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  • aetate (1886); "Messalla in Aquitania" by J.

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  • c. 400), the presbyter, celebrated as the author of a work, no longer extant, against superstitious practices, which called forth one of the most violent and scurrilous of Jerome's polemical treatises, was born about 370 at Calagurris in Aquitania (the modern Cazeres or perhaps Saint Bertrand de Comminges in the department of Haute-Garonne), where his father kept a "statio" or inn on the great Roman road from Aquitania to Spain.

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  • In the following year, the Bituriges submitted to Caesar, and under Augustus they were incorporated (in 28 B.C.) in Aquitania.

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  • SULPICIUS SEVERUS (c. 363 - c. 425), Christian writer, was a native of Aquitania.

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  • The earliest invaders, under the name of Celtae, had occupied all central Gaul, doubtless mixing with the aboriginal Ligurians and Iberians, who, however, maintained themselves respectively in the later Provence and in Aquitania.

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  • Under the empire Arvernia formed part of Prima Aquitania, and the district shared in the fortunes of Aquitaine during the Merovingian and Carolingian periods.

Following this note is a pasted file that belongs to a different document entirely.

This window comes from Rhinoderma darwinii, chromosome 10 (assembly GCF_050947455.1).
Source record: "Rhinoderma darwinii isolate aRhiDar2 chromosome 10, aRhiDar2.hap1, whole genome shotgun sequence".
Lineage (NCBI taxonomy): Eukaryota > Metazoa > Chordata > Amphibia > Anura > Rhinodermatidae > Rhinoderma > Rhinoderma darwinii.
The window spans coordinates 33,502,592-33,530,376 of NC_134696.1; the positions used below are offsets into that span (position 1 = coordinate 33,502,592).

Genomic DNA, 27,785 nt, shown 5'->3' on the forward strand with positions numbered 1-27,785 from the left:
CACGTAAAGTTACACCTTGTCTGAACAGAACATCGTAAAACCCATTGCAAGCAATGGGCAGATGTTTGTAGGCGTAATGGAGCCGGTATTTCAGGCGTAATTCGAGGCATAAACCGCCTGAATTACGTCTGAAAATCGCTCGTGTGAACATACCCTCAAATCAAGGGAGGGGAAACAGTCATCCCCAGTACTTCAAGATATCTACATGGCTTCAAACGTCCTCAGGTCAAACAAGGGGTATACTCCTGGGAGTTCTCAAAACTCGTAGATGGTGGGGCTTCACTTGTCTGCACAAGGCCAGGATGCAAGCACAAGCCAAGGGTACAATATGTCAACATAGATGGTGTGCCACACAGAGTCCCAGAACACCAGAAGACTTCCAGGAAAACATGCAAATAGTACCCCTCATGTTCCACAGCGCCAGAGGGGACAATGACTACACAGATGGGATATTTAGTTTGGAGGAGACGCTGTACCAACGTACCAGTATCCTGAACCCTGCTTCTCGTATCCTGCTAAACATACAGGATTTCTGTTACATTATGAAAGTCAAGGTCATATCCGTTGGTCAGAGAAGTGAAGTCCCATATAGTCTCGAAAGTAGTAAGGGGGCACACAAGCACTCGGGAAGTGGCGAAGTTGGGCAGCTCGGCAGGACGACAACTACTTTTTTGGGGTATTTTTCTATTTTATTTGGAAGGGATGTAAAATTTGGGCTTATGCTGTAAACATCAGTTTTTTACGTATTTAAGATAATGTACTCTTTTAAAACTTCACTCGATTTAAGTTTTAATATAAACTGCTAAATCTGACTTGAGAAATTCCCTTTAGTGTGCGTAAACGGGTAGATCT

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  • The three provinces were: Aquitania, reaching from the Pyrenees almost to the Loire; Lugudunensis, the land between Loire and Seine, reaching from Brittany in the west to Lyons in the south-east; and Belgica in the north.

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  • Under the Romans Quercy was part of Aquitania prima, and Christianity was introduced therein during the 4th century.

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  • His "semi-Pelagian" opposition to Augustine is dealt with by Prosper of Aquitania in his Pro Augustini doctrina responsiones ad capitula objectionum Vincentiarnarium.

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    0
  • This Neolithic race has consequently been nicknamed " Iberians," and it is now common to speak of the " Iberian " ancestry of the people of Britain, recognizing the racial characteristics of " Iberians " in the" small swarthy Welshman," the " small dark Highlander," and the " Black Celts to the west of the Shannon," as well as in the typical inhabitants of Aquitania and Brittany.

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    0